Jan 18, 2010 (DVB), Thailand's labour ministry has extended the deadline for Burmese migrant workers to apply for temporary passports that grant them legal status in the country, the ministry website said.
The news was announced after it emerged that the Burmese government were taking longer than expected to process identification for the nearly one million registered migrants in Thailand.
Is it thought that Thailand hosts up to three million Burmese migrants, although it was predicted that the majority would not return to their home country to go through the application process.
Moe Swe, general secretary of migrant group Yaung Ni Oo, based in Thailand's Mae Sot, said that only around 10,000 migrant workers applied for passports within the first eight months of the programme, adding that it was impossible for Burma to process one million people within eight months.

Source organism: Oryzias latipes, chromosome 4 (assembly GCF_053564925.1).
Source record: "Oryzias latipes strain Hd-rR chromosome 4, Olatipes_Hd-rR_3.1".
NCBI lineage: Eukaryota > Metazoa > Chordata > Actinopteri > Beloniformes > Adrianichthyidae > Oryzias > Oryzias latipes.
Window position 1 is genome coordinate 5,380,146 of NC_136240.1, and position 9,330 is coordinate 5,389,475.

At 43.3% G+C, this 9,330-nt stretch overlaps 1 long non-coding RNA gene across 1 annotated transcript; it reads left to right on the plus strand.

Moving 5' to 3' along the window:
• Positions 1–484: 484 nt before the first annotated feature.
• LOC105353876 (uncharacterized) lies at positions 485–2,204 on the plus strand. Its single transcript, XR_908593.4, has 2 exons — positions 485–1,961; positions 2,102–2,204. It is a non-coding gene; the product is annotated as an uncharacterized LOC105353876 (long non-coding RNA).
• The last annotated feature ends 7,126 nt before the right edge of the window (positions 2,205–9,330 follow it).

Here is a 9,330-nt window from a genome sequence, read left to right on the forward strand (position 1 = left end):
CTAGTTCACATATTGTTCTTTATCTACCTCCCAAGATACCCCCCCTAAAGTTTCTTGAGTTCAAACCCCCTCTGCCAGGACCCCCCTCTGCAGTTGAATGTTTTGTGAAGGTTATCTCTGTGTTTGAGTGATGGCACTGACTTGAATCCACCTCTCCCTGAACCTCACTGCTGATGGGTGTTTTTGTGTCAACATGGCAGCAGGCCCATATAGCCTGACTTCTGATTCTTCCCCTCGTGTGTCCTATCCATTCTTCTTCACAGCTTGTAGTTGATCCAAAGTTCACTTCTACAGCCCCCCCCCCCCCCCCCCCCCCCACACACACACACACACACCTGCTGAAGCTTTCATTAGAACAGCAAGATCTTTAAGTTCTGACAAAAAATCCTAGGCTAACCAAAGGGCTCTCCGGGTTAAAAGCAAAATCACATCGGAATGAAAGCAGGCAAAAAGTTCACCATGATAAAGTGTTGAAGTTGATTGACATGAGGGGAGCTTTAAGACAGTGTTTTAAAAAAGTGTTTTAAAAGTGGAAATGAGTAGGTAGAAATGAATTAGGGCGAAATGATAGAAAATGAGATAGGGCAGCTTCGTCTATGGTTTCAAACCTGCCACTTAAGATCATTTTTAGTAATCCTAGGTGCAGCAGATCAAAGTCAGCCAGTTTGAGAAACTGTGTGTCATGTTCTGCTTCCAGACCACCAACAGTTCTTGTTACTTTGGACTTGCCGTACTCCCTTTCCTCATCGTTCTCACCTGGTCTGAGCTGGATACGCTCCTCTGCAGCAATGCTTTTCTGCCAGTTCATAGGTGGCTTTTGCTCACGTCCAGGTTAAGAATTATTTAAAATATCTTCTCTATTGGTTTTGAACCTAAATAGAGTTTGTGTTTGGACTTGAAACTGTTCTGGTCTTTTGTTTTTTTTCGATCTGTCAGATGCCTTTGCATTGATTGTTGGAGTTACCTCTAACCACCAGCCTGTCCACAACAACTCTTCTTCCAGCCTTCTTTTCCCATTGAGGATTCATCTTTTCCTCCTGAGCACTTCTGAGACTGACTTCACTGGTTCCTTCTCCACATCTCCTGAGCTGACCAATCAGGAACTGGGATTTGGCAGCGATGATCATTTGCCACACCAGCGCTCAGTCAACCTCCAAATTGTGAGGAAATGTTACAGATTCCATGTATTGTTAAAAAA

"The Burmese government previously said officially that they could only process about 600 people in one year," said Moe Swe. "A lot of migrants tend to not go back to their regions in Burma to get the passports due to fear of being extorted, blackmailed by the authorities."
He added that the low number of migrants applying for passports could also be related to the cost of the process.
"The official fee for passport processing with the Burmese government is only 3000 kyat [$US3], and then 500 baht [$US15] to Thailand for a two-year visa. So it's only about 600 Baht in total [$US6]," he said.
"But because the process is very slow and difficult to go through, the migrants have to go through broker agents and via companies linked with the Burmese government who charge around 5000 baht [$US150] for each migrant.
"Also the migrants are to go for [annual] medical check-ups [in Thailand] when their migrant identification cards expire in February and pay for new health insurance which costs them around 1900 baht [$US58]. And they have to renew their work permits for 1800 baht [$US54]."
According to the Thai Labour ministry website, the Burmese embassy in Bangkok has said that Burmese nationals of any ethnicity, except from the Rohingya, are welcome to return to Burma for the passport processing. The ethnic Rohingya population in Burma is denied any legal status by the ruling junta.
Reporting by Min Lwin